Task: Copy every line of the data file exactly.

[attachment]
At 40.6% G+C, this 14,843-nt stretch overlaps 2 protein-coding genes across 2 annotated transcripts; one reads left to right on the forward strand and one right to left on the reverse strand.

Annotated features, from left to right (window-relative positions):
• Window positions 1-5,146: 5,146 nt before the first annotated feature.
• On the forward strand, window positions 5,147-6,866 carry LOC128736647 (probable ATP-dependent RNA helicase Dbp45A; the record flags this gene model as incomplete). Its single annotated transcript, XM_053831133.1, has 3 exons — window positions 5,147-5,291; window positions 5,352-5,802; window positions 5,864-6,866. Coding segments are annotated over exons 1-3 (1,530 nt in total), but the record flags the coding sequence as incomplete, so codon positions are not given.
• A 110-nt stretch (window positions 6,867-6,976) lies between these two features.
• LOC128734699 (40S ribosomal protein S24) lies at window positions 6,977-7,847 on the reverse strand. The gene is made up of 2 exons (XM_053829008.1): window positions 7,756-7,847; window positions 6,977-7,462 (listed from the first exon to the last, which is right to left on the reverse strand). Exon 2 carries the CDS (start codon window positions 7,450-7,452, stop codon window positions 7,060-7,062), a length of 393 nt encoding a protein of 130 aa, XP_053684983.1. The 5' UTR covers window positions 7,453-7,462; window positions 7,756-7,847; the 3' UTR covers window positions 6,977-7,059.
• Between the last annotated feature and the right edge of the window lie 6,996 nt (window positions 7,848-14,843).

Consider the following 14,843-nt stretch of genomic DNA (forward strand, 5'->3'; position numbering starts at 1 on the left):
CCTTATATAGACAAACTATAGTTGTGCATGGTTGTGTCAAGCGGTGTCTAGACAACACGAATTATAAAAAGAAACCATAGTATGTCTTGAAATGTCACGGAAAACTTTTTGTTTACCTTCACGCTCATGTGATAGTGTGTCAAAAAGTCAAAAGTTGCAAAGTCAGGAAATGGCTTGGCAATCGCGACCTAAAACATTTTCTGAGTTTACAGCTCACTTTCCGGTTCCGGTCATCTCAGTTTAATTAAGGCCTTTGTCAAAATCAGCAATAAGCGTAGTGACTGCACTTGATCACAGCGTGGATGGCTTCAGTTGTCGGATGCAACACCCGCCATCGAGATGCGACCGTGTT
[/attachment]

At 40.6% G+C, this 14,843-nt stretch overlaps 2 protein-coding genes across 2 annotated transcripts; one reads left to right on the forward strand and one right to left on the reverse strand.

Annotated features, from left to right (window-relative positions):
• Window positions 1-5,146: 5,146 nt before the first annotated feature.
• On the forward strand, window positions 5,147-6,866 carry LOC128736647 (probable ATP-dependent RNA helicase Dbp45A; the record flags this gene model as incomplete). Its single annotated transcript, XM_053831133.1, has 3 exons — window positions 5,147-5,291; window positions 5,352-5,802; window positions 5,864-6,866. Coding segments are annotated over exons 1-3 (1,530 nt in total), but the record flags the coding sequence as incomplete, so codon positions are not given.
• A 110-nt stretch (window positions 6,867-6,976) lies between these two features.
• LOC128734699 (40S ribosomal protein S24) lies at window positions 6,977-7,847 on the reverse strand. The gene is made up of 2 exons (XM_053829008.1): window positions 7,756-7,847; window positions 6,977-7,462 (listed from the first exon to the last, which is right to left on the reverse strand). Exon 2 carries the CDS (start codon window positions 7,450-7,452, stop codon window positions 7,060-7,062), a length of 393 nt encoding a protein of 130 aa, XP_053684983.1. The 5' UTR covers window positions 7,453-7,462; window positions 7,756-7,847; the 3' UTR covers window positions 6,977-7,059.
• Between the last annotated feature and the right edge of the window lie 6,996 nt (window positions 7,848-14,843).

Consider the following 14,843-nt stretch of genomic DNA (forward strand, 5'->3'; position numbering starts at 1 on the left):
CCTTATATAGACAAACTATAGTTGTGCATGGTTGTGTCAAGCGGTGTCTAGACAACACGAATTATAAAAAGAAACCATAGTATGTCTTGAAATGTCACGGAAAACTTTTTGTTTACCTTCACGCTCATGTGATAGTGTGTCAAAAAGTCAAAAGTTGCAAAGTCAGGAAATGGCTTGGCAATCGCGACCTAAAACATTTTCTGAGTTTACAGCTCACTTTCCGGTTCCGGTCATCTCAGTTTAATTAAGGCCTTTGTCAAAATCAGCAATAAGCGTAGTGACTGCACTTGATCACAGCGTGGATGGCTTCAGTTGTCGGATGCAACACCCGCCATCGAGATGCGACCGTGTT